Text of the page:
If somebody told you at the end of the 24 Hours of Le Mans last year that the 2017 edition would have an equally shocking finale, you’d have laughed – and yet here we are. The #2 Porsche 919 Hybrid driven by Timo Bernhard, Earl Bamber and Brandon Hartley has clinched overall victory here in a race that has seen twists and turns all the way to the very end.

Toyota was the prime favourite to win, having locked out the front row of the grid and setting the lap record in the process. Indeed, the #7 TS050 Hybrid of Mike Conway, Kamui Kobayashi and Stéphane Sarrazin led throughout most of the first half, while the #8 Toyota of Sébastien Buemi, Anthony Davidson and Kazuki Nakajima and the #1 Porsche of Neel Jani, André Lotterer and Nick Tandy traded positions not far behind.

Trouble struck the #2 Porsche first just before the fourth hour, with the car developing a problem on the front electric motor; a similar issue then afflicted the #8 Toyota in the eighth hour. Both cars were pushed well down the order and seemingly out of contention of the podium, let alone a victory.

But worse was to hit Toyota. Just past midnight, after a safety car period, the #7 Toyota developed a suspected clutch problem while in the lead, leaving the car with no petrol power. Kobayashi tried desperately to nurse the car back to the pits using only electric drive, but it was not to be.

Within minutes of the #7 car retiring, the #9 Toyota of Nicolas Lapierre, Yuji Kunimoto and Jose Maria Lopez was involved in a collision while trying to chase the now race-leading #1 Porsche. This caused a puncture that did massive damage to the rear of the car, and it ultimately came to a stop just a couple of hundred of metres from the pit lane entry.

This was heartbreaking for Toyota – particularly after last year’s last lap horror show – and left the #1 Porsche unchallenged for the lead throughout the rest of the night. In fact, the latter was the only LMP1 car at the top of the pack, with the LMP2 cars following it more than 10 laps behind.

As the race reached its closing stages, however, Le Mans dealt its most devastating blow. With just four hours remaining, the #1 Porsche began to limp its way around the track due to low oil pressure, before coming to a stop – the dream was over for the hitherto unperturbed LMP1 car.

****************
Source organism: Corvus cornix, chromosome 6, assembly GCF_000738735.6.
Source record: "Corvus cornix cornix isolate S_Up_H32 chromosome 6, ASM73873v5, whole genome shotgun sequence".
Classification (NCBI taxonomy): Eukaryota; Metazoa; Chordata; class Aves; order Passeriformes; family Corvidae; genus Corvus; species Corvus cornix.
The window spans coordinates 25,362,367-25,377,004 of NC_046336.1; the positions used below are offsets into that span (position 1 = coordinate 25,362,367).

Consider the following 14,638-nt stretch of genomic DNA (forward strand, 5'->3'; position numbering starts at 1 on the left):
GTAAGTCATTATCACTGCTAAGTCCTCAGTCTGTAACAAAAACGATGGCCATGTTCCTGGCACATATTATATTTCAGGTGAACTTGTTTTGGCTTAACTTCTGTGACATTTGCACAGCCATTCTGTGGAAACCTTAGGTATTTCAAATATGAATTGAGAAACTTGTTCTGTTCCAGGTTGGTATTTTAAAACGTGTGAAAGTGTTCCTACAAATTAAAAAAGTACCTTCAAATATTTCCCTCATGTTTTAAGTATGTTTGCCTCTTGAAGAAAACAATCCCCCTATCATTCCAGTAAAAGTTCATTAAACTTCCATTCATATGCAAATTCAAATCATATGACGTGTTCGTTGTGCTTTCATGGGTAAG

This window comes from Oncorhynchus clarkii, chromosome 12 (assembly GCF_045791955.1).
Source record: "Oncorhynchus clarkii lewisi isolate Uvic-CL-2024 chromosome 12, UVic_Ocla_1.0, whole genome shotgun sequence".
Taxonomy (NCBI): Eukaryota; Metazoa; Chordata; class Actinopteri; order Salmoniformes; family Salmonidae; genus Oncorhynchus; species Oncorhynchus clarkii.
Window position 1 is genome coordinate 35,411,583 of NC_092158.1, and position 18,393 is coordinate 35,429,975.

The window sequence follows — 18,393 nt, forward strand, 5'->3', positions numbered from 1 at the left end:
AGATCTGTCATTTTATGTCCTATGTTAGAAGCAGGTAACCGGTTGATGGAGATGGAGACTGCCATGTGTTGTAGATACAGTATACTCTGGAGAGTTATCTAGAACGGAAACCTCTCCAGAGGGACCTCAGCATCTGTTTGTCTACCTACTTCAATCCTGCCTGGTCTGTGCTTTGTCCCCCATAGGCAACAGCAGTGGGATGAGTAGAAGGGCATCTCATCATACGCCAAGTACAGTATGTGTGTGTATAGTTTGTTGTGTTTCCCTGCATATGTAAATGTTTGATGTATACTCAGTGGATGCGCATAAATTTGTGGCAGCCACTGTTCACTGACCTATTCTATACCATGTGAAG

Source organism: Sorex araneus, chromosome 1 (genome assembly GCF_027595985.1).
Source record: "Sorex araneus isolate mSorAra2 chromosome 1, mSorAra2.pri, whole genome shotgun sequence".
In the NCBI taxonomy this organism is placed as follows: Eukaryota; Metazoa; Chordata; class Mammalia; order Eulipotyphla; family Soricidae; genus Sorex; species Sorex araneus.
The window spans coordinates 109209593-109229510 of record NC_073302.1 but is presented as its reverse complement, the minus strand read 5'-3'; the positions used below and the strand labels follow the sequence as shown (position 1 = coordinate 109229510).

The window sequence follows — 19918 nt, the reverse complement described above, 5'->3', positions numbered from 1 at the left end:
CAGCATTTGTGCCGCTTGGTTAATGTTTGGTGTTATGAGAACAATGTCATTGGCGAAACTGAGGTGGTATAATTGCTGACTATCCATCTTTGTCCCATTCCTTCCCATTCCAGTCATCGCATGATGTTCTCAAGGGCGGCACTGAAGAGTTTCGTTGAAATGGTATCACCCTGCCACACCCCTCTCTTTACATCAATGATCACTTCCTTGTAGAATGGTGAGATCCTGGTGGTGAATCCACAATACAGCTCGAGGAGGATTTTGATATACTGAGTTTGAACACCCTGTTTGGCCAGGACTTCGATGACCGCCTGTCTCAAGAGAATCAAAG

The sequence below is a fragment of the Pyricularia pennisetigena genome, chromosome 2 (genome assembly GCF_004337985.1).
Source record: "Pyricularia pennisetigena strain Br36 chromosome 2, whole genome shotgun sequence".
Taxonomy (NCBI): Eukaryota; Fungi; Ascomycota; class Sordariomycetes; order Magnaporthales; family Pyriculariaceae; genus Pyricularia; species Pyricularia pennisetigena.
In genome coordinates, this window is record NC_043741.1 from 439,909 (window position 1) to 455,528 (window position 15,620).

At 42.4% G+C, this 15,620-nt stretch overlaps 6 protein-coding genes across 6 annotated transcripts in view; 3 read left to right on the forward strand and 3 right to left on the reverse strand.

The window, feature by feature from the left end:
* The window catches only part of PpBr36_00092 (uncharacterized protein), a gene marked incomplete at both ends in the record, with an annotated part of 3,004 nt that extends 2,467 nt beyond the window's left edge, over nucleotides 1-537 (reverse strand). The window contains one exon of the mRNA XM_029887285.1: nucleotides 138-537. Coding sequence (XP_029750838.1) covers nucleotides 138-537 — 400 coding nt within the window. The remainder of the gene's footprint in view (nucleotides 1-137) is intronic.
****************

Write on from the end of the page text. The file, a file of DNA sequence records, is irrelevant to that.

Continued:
This set the showdown of the lifetime, as the #38 Jackie Chan DC Racing Oreca-Gibson LMP2 car driven by Ho-Pin Tung, Thomas Laurent and Oliver Jarvis was suddenly thrust into the overall lead of the race. Meanwhile, the #2 Porsche, which had clawed itself back up the order into fifth place, was five laps behind but was closing at a rate of around ten seconds a lap.

Slow zones threatened to hamper Bernhard’s progress, but the inevitable happened with just over an hour from the end, when the German overtook Tung and raced towards the chequered flag. With that, the #2 car brought home Porsche’s 19th overall victory – extending its record as the winningest manufacturer in the sport – and scored Zuffenhausen’s first hat trick since it rejoined the world’s oldest endurance race in 2014.

Behind the #38 car was the #13 Vaillante Rebellion Oreca-Gibson LMP2 of Nelsen Piquet Jr, David Heinemeier Hansson and Mathias Beche to complete the overall podium, while the #37 Jackie Chan car driven by David Cheng, Tristan Gommendy and Alex Brundle completed the LMP2 top three. The #8 Toyota, the sole other LMP1 car to complete the race, finished a lowly ninth place.

In the GTE Pro class, the #97 Aston Martin V8 Vantage GTE of Darren Turner, Jonny Adam and Daniel Serra took class victory after a fierce battle in the last few laps with the #63 Corvette C7.R driven by Jan Magnussen, Antonio Garcia and Jordan Taylor, which finished third. Swooping in to take second at the last minute was the #67 Ford GT of Andy Priaulx, Harry Tincknell and Luis Felipe Derani.

Lastly, Ferrari cleaned out the GTE Am podium, with the #84 JMW Motorsport 488 GTE of Robert Smith, Will Stevens and Dries Vanthoor finishing first ahead of the #55 Spirit of Race car of Duncan Cameron, Aaron Scott and Marco Cioci, as well as the #62 Scuderia Corse car of Cooper MacNeil, Bill Sweedler and Townsend Bell.